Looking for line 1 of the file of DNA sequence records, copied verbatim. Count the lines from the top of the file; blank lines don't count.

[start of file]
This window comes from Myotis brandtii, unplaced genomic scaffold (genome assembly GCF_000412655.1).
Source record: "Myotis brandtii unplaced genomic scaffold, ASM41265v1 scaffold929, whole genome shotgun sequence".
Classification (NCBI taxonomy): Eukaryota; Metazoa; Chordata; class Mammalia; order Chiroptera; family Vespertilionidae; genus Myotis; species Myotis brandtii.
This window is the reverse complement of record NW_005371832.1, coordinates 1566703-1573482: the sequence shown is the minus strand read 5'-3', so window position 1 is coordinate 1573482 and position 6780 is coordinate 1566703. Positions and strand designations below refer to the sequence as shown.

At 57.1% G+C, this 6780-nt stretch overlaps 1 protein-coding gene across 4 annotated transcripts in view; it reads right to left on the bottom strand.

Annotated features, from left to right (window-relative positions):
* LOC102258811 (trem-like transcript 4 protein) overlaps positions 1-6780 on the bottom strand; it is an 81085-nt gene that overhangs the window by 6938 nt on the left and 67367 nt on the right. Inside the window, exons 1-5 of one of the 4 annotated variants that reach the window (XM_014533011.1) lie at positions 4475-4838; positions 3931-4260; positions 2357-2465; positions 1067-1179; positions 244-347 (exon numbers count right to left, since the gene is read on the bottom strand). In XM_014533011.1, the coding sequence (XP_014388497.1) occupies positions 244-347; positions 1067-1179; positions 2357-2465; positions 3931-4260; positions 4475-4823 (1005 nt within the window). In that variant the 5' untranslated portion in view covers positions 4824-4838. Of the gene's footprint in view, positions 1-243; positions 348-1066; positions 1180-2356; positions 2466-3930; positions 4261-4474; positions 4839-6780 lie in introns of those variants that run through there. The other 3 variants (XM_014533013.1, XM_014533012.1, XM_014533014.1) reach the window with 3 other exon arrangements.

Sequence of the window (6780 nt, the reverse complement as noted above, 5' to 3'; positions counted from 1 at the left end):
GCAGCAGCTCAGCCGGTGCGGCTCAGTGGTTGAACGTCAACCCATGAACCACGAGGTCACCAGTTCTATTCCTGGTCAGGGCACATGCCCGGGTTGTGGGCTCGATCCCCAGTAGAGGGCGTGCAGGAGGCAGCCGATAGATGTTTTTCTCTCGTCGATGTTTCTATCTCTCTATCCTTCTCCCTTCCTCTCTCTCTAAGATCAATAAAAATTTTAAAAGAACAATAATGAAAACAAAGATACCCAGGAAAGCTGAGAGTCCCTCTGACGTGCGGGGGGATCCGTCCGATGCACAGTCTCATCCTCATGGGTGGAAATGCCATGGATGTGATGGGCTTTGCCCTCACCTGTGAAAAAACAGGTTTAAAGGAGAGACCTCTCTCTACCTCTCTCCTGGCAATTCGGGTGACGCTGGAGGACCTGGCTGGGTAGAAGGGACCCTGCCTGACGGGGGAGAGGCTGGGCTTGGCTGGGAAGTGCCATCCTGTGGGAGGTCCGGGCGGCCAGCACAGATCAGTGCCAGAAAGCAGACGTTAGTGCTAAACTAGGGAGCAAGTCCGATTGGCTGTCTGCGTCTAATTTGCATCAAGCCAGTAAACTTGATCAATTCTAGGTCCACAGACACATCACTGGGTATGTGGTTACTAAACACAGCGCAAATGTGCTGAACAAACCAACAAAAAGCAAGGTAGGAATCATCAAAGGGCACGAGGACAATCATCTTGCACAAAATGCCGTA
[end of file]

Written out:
This window comes from Myotis brandtii, unplaced genomic scaffold (genome assembly GCF_000412655.1).